User Information

  • Research at SRC
  • Guide to SRC
  • Applying for Beam Time
  • Beam Time Schedule
  • Guest House
  • Operations Bulletin
  • Policies & Procedures
  • Ring Schedule
  • Safety
  • Shuttle
  • User Advisory Committee
  • User Community

  • Beamlines & Instrumentation

  • Analytical Equipment
  • Beamline Specifications
  • Beamline Managers
  • Endstations
  • Energy Chart Range

  • The Aladdin Ring

  • Magnet and Undulator Flux
  • Ring Parameters
  • Ring Information
  • Schematic of Aladdin

  • News and Publications

  • Newsletters
  • News Library
  • Publications
  • Image Gallery

  • Education & Outreach

  • Education Programs
  • Facility Tours

  • Facility Resources

  • Employment
  • Safety Office
  • SRC Net
  • Support Services
  • SRC Quantum Lunch

    Examining Tissue with Infrared Microspectroscopy: Challenges and Opportunities

    Brynmor J. Davis, Post-Doctoral Research Associate, Department of Bioengineering, University of Illinois at Urbana-Champaign

    While optical microscopy is an extremely useful tool for examining tissue samples, the intrinsic visible contrast between tissue types is low, necessitating the use of cumbersome sample staining techniques. Conversely, traditional absorption infrared spectroscopy gives chemical contrast by probing intrinsic molecular vibrations but lacks the imaging capabilities of microscopy. An amalgam of these two technologies was made practical with the declassification of infrared detector arrays approximately 15 years ago. Since then there has been significant progress in developing chemically-sensitive infrared microscopy - an imaging technology that uses intrinsic sample properties to distinguish tissue types. Our group at the University of Illinois at Urbana-Champaign ( is focused on making infrared microspectroscopic imaging a practical clinical tool for fast, reliable, automated and inexpensive tissue pathology.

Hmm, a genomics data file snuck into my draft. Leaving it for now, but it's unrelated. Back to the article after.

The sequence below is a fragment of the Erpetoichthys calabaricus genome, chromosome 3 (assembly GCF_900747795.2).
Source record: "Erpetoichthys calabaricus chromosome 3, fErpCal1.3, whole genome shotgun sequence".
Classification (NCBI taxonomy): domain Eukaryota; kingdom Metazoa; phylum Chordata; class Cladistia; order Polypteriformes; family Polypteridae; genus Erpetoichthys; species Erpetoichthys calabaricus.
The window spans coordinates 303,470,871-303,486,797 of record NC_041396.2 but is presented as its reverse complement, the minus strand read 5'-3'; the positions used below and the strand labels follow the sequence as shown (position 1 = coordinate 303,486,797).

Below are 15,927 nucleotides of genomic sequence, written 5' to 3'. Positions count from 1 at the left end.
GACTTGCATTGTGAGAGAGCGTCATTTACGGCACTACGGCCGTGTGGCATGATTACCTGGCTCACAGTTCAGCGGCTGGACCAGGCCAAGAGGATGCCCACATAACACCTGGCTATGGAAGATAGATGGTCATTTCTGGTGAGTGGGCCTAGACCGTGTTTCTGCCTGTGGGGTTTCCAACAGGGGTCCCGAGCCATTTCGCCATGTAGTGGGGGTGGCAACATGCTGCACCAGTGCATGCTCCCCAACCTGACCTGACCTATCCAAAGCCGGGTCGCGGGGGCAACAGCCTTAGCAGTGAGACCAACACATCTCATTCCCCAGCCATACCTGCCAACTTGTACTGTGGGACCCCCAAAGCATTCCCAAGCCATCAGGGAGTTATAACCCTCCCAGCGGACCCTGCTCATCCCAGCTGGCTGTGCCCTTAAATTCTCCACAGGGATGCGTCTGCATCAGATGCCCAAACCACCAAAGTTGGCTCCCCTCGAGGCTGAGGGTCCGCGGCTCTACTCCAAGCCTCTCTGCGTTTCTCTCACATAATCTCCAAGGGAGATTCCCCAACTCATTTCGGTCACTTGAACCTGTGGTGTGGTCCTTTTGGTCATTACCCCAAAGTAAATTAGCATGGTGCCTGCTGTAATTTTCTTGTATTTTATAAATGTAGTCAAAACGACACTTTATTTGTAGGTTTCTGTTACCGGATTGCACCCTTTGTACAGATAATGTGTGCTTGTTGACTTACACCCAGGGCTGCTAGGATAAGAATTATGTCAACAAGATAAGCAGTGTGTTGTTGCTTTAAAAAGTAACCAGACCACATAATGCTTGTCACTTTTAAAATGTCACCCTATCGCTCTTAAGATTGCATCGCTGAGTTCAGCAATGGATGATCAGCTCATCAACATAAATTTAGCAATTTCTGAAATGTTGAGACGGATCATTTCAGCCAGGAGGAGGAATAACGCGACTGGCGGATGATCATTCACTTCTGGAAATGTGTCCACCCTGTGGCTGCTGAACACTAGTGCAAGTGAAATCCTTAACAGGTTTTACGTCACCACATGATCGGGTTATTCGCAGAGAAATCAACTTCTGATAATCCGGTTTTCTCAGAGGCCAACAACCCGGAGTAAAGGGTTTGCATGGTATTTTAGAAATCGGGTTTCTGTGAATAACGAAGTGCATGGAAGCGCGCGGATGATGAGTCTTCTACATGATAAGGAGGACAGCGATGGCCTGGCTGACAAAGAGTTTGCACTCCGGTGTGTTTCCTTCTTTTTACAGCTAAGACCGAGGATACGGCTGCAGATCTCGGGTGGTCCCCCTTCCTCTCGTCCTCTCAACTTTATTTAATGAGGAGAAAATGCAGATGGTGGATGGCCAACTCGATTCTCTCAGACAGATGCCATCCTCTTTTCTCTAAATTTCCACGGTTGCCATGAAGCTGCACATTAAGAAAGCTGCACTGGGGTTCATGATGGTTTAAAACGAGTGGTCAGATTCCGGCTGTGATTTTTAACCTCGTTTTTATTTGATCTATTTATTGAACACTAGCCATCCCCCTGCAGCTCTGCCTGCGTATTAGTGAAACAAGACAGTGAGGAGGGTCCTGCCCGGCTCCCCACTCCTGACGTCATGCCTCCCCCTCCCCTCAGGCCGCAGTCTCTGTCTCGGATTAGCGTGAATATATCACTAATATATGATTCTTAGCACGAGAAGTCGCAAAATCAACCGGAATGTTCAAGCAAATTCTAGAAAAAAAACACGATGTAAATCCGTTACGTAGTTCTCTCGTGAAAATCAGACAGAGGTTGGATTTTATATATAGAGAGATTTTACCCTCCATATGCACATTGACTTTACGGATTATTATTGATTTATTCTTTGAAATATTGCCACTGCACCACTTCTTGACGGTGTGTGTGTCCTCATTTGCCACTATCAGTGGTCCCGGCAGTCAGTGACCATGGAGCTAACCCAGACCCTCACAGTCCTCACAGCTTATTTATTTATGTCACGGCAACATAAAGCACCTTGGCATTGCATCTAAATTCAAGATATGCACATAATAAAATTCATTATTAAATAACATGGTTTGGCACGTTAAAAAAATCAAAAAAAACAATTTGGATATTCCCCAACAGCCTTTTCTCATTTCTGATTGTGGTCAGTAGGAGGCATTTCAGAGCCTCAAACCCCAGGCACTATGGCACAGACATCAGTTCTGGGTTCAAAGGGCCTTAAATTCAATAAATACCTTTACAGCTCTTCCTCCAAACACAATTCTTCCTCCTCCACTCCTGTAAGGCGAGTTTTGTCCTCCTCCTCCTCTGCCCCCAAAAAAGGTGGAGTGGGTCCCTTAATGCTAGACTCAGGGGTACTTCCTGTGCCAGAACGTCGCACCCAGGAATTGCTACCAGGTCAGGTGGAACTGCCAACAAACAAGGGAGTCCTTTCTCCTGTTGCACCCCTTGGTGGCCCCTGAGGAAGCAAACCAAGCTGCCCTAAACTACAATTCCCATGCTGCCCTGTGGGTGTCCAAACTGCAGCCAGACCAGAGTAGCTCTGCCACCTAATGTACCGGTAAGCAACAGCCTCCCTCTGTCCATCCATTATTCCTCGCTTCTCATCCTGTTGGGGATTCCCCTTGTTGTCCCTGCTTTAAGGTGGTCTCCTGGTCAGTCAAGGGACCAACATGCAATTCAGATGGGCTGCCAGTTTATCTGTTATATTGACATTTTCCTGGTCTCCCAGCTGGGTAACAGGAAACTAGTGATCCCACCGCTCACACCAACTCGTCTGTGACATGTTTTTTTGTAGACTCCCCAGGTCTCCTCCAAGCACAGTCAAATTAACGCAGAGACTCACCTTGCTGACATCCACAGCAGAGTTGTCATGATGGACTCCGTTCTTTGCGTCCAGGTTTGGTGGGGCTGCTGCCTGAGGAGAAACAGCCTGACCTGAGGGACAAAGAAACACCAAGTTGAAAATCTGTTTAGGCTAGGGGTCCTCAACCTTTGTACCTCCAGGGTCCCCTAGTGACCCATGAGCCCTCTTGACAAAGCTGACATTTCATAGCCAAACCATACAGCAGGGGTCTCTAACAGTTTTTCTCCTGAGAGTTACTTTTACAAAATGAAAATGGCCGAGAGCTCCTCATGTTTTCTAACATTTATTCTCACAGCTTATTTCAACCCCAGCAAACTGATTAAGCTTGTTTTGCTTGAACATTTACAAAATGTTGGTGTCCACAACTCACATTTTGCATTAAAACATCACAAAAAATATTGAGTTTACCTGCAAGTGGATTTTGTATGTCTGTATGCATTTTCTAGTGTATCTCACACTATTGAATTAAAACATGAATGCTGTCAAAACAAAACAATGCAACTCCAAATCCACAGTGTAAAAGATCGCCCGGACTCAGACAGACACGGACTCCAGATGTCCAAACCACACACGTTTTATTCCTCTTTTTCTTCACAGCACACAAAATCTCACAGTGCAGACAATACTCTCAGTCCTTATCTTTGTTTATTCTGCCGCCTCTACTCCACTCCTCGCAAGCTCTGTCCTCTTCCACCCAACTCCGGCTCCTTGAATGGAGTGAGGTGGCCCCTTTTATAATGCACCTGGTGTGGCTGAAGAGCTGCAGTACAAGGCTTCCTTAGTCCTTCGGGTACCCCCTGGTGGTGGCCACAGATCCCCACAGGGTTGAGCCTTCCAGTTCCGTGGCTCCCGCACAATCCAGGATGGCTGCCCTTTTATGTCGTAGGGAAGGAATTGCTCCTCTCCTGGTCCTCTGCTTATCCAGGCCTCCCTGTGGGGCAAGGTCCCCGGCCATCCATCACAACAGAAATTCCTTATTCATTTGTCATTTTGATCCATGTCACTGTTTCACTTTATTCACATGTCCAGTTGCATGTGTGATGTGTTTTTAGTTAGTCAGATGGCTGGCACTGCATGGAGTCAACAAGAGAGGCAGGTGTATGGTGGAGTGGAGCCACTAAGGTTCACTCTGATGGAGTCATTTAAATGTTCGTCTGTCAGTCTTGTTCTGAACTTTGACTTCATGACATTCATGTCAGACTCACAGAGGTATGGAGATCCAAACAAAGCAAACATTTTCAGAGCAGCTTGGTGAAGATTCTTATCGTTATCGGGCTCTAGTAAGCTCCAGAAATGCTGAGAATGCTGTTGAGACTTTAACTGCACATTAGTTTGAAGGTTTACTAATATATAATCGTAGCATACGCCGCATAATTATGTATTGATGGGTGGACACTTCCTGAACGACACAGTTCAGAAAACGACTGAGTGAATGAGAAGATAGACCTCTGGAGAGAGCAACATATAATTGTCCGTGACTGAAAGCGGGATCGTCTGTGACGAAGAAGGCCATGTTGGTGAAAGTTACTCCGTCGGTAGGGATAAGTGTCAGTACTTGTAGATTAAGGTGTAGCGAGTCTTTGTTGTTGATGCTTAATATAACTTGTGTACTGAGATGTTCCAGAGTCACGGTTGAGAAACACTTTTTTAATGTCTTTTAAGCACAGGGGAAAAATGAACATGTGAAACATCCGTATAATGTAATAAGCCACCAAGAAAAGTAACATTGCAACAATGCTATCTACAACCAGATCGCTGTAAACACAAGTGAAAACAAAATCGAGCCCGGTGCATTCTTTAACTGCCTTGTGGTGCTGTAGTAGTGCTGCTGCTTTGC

The infrared intensity available from conventional sources is limited, resulting in restrictions on imaging capabilities. By using the high intensity infrared beamline at the SRC (and the attached high resolution infrared microscope), we are able to test and understand the limits of infrared microspectroscopic imaging. For example, the high resolution imaging allowed by the synchrotron source permits the diffraction-limited inspection of micron-scale tissue features. The high signal provided by the synchrotron also allows high-precision investigation of the light-matter interactions that affect data quality in infrared microscopy.